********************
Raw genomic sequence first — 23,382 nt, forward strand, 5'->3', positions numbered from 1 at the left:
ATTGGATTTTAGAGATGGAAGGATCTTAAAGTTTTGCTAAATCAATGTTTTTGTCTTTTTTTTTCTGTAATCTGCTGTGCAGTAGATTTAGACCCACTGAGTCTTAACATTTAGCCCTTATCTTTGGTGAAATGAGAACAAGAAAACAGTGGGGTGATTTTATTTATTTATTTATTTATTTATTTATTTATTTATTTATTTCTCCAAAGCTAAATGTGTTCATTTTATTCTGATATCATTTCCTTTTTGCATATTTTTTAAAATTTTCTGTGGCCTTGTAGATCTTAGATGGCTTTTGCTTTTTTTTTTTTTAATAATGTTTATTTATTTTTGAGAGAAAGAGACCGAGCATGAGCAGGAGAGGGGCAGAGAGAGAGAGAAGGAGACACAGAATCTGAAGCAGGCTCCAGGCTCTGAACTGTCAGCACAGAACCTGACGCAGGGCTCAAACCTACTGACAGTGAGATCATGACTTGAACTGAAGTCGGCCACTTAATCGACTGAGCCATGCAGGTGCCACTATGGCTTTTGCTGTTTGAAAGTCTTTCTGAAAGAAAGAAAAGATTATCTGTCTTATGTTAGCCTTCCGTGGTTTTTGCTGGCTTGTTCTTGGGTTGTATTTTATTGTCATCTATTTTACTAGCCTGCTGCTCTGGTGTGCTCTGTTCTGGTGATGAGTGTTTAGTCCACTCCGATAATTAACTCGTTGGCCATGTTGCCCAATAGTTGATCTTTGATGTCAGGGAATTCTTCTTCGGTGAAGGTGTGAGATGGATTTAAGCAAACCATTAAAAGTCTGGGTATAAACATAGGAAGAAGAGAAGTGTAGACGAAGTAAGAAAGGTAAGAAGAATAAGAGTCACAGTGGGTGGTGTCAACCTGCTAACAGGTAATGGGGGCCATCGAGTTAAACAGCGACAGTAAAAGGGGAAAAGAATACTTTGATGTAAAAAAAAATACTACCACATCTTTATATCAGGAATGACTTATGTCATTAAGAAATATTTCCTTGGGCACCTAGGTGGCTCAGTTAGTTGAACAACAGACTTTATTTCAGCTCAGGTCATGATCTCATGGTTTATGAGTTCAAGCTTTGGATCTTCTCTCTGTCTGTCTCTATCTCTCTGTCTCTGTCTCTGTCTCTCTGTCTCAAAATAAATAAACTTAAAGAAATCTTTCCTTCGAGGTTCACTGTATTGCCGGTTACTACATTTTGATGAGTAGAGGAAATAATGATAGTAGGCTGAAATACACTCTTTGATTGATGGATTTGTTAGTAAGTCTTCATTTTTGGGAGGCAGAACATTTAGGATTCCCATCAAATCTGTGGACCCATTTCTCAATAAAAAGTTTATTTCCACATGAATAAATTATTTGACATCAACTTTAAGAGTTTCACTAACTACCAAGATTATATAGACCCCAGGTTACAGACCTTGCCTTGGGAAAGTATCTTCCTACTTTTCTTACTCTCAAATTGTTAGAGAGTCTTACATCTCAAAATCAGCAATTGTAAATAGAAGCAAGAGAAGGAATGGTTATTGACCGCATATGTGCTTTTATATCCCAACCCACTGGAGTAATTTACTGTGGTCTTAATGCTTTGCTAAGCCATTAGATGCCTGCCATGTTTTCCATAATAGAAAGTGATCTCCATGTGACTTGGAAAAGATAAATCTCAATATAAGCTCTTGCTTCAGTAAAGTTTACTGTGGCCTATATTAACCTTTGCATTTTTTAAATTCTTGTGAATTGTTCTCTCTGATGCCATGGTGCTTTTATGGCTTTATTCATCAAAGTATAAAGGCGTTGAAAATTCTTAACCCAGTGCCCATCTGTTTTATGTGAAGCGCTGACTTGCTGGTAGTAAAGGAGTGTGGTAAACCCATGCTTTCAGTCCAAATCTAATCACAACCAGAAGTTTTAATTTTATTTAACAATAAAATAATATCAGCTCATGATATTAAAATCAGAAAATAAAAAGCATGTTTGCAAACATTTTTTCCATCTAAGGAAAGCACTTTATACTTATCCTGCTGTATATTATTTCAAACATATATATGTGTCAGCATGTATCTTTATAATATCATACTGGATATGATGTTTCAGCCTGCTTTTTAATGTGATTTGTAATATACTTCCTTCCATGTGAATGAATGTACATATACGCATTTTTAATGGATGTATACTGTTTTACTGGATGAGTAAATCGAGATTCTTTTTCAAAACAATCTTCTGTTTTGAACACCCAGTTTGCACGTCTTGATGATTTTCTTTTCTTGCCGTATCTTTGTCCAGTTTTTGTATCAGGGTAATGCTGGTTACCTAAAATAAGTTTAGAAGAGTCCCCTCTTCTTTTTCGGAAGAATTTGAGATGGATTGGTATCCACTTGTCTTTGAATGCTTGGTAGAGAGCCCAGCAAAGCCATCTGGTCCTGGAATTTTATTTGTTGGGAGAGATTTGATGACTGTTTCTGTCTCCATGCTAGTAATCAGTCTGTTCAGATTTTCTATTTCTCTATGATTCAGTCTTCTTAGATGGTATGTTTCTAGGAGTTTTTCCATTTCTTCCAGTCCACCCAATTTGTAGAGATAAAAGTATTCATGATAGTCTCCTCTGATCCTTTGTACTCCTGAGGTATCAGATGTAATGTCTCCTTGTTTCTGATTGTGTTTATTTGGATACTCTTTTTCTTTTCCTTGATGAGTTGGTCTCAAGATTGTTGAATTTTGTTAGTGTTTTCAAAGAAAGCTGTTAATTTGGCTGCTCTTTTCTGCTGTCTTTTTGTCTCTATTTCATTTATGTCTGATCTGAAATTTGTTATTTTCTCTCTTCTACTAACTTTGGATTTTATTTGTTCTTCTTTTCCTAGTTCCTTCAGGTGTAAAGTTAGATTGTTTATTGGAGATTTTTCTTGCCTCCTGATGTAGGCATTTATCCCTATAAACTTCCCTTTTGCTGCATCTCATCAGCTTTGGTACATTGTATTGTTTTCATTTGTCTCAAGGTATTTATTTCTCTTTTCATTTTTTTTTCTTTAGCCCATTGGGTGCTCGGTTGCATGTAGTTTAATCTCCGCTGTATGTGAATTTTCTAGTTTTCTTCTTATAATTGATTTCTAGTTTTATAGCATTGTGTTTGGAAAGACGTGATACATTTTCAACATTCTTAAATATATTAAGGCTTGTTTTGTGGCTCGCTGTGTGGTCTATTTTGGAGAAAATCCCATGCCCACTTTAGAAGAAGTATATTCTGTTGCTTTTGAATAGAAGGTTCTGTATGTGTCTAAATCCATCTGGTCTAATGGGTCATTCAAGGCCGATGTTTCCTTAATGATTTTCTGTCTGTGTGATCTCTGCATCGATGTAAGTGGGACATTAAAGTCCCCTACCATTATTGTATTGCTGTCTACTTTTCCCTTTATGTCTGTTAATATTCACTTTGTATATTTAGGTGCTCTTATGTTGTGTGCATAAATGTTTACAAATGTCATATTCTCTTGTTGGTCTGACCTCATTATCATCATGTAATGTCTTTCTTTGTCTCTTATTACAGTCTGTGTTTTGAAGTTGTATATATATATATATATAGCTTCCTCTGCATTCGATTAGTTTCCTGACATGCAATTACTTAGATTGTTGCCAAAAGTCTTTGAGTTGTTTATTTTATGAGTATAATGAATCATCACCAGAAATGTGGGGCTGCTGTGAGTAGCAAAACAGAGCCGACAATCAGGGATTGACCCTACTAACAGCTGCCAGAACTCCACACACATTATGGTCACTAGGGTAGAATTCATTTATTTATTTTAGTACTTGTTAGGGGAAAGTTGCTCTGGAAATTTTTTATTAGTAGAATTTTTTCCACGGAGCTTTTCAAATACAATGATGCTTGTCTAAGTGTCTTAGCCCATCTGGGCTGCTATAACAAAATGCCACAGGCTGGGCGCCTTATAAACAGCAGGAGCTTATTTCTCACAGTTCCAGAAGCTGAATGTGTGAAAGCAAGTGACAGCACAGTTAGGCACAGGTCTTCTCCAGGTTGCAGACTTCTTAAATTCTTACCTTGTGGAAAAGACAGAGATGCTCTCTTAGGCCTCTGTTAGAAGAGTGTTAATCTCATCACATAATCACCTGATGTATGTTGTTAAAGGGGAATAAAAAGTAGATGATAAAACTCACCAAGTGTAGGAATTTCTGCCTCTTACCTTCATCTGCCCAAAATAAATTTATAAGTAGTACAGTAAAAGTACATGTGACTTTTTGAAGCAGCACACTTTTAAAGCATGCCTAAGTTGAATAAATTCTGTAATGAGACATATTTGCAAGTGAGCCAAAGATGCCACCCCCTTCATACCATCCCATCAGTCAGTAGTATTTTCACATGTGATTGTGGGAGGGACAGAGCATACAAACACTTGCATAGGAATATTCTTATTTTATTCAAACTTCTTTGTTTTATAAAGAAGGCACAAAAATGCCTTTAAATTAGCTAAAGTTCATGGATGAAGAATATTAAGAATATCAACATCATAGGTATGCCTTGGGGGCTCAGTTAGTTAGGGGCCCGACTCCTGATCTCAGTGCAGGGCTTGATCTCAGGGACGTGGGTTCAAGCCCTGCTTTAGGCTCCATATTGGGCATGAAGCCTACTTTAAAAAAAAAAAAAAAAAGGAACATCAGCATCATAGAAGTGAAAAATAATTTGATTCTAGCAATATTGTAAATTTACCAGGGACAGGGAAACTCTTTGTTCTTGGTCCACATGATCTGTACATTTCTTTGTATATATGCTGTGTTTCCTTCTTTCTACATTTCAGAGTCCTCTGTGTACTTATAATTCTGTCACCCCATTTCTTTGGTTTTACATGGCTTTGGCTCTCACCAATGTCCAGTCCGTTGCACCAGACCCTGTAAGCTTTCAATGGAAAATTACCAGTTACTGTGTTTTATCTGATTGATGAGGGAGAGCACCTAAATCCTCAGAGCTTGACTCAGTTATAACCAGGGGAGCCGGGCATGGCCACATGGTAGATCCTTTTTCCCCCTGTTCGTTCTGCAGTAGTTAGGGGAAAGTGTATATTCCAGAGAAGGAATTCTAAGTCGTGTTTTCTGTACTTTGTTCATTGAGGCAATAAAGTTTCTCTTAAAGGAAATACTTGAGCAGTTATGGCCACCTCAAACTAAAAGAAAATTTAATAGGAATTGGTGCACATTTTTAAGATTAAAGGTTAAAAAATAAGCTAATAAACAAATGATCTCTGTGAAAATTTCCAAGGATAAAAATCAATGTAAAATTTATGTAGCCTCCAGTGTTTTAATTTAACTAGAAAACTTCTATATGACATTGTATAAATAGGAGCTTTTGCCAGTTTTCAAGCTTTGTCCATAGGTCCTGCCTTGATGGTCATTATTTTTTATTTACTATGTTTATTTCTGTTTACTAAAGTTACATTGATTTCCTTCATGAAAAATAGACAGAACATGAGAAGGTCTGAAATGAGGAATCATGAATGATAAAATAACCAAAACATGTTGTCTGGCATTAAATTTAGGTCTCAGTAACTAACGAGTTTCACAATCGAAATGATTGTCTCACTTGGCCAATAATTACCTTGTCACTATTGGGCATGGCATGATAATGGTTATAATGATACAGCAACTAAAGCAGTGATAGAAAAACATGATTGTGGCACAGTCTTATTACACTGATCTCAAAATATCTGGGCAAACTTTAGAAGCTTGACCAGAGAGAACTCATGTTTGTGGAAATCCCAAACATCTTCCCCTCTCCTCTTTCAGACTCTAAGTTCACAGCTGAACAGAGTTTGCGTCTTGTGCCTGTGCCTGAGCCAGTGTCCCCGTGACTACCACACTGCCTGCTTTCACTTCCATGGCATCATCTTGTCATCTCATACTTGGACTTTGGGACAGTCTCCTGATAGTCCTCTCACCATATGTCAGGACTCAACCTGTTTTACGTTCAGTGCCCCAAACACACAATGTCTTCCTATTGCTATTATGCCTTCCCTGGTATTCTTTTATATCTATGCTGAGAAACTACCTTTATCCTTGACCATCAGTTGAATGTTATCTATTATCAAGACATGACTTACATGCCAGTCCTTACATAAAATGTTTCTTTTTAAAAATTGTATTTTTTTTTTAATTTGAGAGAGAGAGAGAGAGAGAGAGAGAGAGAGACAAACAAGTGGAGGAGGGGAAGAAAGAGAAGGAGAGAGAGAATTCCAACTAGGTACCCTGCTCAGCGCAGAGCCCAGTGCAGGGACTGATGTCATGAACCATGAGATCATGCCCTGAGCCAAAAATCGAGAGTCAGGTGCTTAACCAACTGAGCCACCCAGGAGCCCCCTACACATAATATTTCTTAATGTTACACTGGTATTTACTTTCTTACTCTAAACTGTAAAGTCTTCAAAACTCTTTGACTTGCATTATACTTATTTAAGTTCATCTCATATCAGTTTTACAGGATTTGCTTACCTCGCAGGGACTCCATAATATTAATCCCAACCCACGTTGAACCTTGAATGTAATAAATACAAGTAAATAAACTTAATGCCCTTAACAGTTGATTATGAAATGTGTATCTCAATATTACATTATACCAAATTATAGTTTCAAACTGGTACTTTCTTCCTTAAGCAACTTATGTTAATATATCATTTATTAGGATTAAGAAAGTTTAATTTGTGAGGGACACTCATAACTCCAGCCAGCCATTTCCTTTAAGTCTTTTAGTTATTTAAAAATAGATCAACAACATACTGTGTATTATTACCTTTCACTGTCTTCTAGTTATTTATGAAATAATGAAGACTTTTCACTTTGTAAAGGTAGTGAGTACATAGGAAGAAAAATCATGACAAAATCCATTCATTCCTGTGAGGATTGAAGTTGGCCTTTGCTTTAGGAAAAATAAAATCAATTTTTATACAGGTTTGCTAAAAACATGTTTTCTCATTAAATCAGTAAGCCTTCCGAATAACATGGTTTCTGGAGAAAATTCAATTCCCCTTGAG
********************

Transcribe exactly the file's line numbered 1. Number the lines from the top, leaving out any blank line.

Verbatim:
Raw genomic sequence first — 23,382 nt, forward strand, 5'->3', positions numbered from 1 at the left: